New Estimates of Labour Supply Elasticities for Married Women in Canada 1996–2005

Benoit Dostie , Lene Kromann

Research output: Contribution to journalJournal articleResearchpeer-review

Abstract

In this article, we estimate income and substitution labour supply and participation elasticities for Canadian married women using data from the Survey of Labour and Income Dynamics 1996–2005. We use the Canadian Tax and Credit Simulator (CTaCS) and detailed information on the structure of income at the household level to compute the marginal tax rates faced by each individual. We then use these marginal tax rates to compute net own-wage, spouse-wage, and nonlabour income. We show how the magnitude of the estimated elasticities varies depending on whether net or gross wages and income are used in the estimation procedure, and quantify biases caused by using average tax rates instead of marginal tax rates. Finally, because marginal tax rates vary significantly over the sample, we use quantile regressions to compare elasticities at different points of the hours distribution. Overall, our results show that public policies now have, on average, less scope for influencing hours of work than 10 years ago. However, the quantile results show that wives working fewer hours per week are more sensitive to changes in their own or spouses' wages.

Original languageEnglish
JournalApplied Economics
Volume45
Issue number31
Pages (from-to)4355-4368
ISSN0003-6846
DOIs
Publication statusPublished - Nov 2013

Cite this

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title = "New Estimates of Labour Supply Elasticities for Married Women in Canada 1996–2005",
abstract = "In this article, we estimate income and substitution labour supply and participation elasticities for Canadian married women using data from the Survey of Labour and Income Dynamics 1996–2005. We use the Canadian Tax and Credit Simulator (CTaCS) and detailed information on the structure of income at the household level to compute the marginal tax rates faced by each individual. We then use these marginal tax rates to compute net own-wage, spouse-wage, and nonlabour income. We show how the magnitude of the estimated elasticities varies depending on whether net or gross wages and income are used in the estimation procedure, and quantify biases caused by using average tax rates instead of marginal tax rates. Finally, because marginal tax rates vary significantly over the sample, we use quantile regressions to compare elasticities at different points of the hours distribution. Overall, our results show that public policies now have, on average, less scope for influencing hours of work than 10 years ago. However, the quantile results show that wives working fewer hours per week are more sensitive to changes in their own or spouses' wages.",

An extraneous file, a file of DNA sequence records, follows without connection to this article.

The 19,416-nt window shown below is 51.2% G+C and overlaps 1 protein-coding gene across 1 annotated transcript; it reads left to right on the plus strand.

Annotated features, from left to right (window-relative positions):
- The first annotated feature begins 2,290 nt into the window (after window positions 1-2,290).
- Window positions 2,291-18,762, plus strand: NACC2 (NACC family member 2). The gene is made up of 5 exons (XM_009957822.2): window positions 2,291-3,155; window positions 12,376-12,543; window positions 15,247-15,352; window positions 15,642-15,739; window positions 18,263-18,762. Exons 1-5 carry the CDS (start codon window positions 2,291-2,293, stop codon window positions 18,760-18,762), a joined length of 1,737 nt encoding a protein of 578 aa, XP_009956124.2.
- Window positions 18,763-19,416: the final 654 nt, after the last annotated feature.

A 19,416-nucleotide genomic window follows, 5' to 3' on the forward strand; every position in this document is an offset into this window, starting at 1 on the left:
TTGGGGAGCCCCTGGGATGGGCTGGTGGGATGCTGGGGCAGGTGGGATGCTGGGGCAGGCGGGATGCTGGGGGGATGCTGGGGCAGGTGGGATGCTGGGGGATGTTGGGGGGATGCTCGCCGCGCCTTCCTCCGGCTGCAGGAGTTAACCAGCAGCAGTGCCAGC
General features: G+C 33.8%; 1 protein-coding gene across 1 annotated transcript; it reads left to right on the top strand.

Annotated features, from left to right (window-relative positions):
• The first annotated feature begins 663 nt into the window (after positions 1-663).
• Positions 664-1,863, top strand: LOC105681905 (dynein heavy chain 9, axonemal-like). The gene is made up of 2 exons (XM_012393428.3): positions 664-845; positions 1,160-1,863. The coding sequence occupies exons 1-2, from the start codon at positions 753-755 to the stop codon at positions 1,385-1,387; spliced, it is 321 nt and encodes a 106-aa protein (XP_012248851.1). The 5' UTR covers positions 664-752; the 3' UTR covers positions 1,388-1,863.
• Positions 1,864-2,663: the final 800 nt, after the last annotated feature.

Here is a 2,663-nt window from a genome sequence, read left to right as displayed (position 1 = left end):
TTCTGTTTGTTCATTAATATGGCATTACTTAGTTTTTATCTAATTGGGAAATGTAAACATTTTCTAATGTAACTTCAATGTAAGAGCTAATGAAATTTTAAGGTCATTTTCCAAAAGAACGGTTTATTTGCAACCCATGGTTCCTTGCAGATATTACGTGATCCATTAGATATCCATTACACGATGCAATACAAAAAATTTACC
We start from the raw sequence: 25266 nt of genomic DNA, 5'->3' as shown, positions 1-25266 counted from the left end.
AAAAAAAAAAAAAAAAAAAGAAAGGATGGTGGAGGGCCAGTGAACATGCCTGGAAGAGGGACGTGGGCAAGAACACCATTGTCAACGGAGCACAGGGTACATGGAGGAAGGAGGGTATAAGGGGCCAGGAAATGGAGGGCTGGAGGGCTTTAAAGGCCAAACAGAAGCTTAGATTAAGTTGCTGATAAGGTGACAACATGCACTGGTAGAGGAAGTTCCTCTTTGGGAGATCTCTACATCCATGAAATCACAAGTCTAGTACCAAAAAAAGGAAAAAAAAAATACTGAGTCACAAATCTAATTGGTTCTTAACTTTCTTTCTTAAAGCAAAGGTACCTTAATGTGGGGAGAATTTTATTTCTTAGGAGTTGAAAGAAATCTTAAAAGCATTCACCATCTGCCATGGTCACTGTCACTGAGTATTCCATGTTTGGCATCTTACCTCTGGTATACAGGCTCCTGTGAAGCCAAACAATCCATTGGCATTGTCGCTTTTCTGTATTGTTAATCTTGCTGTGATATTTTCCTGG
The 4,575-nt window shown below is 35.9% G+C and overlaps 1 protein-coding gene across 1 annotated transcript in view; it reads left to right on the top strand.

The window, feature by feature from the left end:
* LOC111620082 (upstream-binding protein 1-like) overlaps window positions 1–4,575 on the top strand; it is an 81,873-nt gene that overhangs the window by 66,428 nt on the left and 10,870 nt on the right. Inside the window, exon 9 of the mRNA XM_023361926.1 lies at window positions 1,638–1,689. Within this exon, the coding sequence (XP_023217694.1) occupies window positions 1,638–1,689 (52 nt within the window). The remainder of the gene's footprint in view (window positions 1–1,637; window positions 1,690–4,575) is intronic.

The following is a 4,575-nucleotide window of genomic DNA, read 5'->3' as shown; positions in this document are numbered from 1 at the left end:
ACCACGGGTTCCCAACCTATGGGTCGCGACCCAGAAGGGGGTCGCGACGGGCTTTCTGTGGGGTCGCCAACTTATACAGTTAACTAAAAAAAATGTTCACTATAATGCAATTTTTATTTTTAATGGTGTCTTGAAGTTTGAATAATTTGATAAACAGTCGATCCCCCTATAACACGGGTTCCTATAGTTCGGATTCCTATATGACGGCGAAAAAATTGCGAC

keywords = "Labour supply, Elasticities, Labour force participation, Taxes, Canada",
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New Estimates of Labour Supply Elasticities for Married Women in Canada 1996–2005. / Dostie , Benoit; Kromann, Lene.

In: Applied Economics, Vol. 45, No. 31, 11.2013, p. 4355-4368.

Research output: Contribution to journalJournal articleResearchpeer-review

TY - JOUR

T1 - New Estimates of Labour Supply Elasticities for Married Women in Canada 1996–2005

AU - Dostie , Benoit

AU - Kromann, Lene

PY - 2013/11

Y1 - 2013/11

N2 - In this article, we estimate income and substitution labour supply and participation elasticities for Canadian married women using data from the Survey of Labour and Income Dynamics 1996–2005. We use the Canadian Tax and Credit Simulator (CTaCS) and detailed information on the structure of income at the household level to compute the marginal tax rates faced by each individual. We then use these marginal tax rates to compute net own-wage, spouse-wage, and nonlabour income. We show how the magnitude of the estimated elasticities varies depending on whether net or gross wages and income are used in the estimation procedure, and quantify biases caused by using average tax rates instead of marginal tax rates. Finally, because marginal tax rates vary significantly over the sample, we use quantile regressions to compare elasticities at different points of the hours distribution. Overall, our results show that public policies now have, on average, less scope for influencing hours of work than 10 years ago. However, the quantile results show that wives working fewer hours per week are more sensitive to changes in their own or spouses' wages.

AB - In this article, we estimate income and substitution labour supply and participation elasticities for Canadian married women using data from the Survey of Labour and Income Dynamics 1996–2005. We use the Canadian Tax and Credit Simulator (CTaCS) and detailed information on the structure of income at the household level to compute the marginal tax rates faced by each individual. We then use these marginal tax rates to compute net own-wage, spouse-wage, and nonlabour income. We show how the magnitude of the estimated elasticities varies depending on whether net or gross wages and income are used in the estimation procedure, and quantify biases caused by using average tax rates instead of marginal tax rates. Finally, because marginal tax rates vary significantly over the sample, we use quantile regressions to compare elasticities at different points of the hours distribution. Overall, our results show that public policies now have, on average, less scope for influencing hours of work than 10 years ago. However, the quantile results show that wives working fewer hours per week are more sensitive to changes in their own or spouses' wages.

KW - Labour supply

KW - Elasticities

KW - Labour force participation

KW - Taxes

KW - Canada

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JF - Applied Economics

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